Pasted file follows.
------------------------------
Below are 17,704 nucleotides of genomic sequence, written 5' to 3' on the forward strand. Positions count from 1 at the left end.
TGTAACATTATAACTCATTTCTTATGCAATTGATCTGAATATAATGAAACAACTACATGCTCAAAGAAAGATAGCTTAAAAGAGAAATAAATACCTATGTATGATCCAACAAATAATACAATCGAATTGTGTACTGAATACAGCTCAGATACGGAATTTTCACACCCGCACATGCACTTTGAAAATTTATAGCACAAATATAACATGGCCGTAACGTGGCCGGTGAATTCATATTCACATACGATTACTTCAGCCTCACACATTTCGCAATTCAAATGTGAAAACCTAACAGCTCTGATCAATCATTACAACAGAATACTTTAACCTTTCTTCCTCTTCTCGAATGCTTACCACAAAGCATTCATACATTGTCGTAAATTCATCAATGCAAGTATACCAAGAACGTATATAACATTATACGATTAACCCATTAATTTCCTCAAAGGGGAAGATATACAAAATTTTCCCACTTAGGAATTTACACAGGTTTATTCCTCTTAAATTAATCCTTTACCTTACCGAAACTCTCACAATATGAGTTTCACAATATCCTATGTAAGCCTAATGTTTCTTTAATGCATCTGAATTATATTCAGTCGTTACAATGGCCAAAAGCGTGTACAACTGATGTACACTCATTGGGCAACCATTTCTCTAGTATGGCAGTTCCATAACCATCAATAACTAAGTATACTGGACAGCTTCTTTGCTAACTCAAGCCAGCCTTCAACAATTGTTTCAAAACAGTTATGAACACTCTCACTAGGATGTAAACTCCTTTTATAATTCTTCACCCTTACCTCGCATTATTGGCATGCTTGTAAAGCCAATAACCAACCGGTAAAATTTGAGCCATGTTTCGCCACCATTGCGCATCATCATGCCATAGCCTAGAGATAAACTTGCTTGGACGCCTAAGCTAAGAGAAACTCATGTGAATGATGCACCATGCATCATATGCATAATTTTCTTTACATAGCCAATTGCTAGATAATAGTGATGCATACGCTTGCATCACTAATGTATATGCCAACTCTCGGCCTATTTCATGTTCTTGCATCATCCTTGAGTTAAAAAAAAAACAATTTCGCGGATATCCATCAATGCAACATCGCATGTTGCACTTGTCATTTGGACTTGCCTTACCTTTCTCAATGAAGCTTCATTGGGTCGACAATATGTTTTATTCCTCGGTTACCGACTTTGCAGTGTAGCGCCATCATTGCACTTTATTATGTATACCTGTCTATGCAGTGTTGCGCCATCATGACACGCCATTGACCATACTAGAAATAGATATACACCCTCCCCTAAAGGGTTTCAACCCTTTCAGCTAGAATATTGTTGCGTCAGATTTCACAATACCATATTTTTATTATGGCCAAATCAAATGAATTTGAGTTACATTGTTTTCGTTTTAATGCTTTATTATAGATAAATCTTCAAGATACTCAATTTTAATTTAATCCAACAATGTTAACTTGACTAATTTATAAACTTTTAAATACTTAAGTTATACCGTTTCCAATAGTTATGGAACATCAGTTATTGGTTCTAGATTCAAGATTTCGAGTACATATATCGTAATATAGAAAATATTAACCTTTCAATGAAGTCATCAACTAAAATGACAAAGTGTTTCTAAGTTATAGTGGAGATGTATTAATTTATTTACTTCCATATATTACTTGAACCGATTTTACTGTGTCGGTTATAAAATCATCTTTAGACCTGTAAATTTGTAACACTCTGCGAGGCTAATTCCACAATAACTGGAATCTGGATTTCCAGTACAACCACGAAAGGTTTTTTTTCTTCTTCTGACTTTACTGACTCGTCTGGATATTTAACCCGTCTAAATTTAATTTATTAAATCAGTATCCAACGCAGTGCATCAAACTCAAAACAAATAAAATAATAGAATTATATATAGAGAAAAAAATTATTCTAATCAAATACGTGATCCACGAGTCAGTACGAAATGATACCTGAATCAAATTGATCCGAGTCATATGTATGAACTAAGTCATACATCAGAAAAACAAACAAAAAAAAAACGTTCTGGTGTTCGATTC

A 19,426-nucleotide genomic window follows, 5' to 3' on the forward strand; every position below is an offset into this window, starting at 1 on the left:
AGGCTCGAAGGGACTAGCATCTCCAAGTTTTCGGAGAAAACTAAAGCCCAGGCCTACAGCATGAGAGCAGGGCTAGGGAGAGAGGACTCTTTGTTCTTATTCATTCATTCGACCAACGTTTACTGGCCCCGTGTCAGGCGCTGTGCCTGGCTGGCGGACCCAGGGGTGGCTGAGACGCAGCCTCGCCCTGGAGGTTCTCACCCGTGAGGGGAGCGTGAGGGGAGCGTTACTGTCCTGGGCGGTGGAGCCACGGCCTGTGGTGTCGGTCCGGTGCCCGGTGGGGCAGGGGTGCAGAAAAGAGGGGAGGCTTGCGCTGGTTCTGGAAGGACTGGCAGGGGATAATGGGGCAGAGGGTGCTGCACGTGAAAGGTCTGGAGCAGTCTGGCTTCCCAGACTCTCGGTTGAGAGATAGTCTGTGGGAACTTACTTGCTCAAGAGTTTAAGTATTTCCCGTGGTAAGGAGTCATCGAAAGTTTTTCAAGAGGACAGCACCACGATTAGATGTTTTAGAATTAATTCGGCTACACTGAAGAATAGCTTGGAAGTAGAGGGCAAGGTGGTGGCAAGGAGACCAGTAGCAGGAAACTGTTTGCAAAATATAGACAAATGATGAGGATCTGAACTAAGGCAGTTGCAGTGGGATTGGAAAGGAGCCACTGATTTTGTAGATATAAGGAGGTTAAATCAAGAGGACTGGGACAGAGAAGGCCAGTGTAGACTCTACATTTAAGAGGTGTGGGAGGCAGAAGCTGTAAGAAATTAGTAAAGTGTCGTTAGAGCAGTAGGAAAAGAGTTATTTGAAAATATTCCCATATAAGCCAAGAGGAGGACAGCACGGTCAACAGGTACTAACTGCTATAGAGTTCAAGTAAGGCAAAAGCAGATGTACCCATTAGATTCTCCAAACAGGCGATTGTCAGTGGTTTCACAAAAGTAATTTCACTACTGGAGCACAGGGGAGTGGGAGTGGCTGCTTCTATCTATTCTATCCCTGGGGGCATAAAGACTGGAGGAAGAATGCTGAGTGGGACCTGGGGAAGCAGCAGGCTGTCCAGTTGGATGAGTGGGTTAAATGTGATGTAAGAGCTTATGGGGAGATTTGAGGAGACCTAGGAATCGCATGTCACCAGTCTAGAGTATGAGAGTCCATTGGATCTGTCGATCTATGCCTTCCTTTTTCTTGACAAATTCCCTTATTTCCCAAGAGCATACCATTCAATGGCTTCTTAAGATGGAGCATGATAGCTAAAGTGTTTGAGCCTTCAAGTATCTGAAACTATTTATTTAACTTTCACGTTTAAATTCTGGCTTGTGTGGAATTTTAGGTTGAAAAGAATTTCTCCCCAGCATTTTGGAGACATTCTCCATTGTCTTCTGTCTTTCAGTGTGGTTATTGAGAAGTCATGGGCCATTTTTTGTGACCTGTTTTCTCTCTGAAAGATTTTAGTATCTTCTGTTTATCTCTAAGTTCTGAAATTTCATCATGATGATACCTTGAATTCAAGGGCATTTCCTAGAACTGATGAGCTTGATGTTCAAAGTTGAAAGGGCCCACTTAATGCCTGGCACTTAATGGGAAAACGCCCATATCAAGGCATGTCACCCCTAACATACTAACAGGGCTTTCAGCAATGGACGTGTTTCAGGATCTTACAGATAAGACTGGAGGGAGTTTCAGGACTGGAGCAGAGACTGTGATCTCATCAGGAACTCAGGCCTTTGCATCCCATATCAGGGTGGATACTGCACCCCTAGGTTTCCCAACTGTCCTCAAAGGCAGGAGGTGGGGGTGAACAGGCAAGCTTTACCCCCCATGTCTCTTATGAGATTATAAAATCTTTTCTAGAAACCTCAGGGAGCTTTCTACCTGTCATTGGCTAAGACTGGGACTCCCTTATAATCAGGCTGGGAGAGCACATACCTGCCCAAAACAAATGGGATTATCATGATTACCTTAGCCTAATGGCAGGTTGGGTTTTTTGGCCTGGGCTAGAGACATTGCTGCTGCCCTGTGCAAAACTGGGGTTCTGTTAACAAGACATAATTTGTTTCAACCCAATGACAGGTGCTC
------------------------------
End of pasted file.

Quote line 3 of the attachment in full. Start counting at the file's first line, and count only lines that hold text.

A 19,426-nucleotide genomic window follows, 5' to 3' on the forward strand; every position below is an offset into this window, starting at 1 on the left: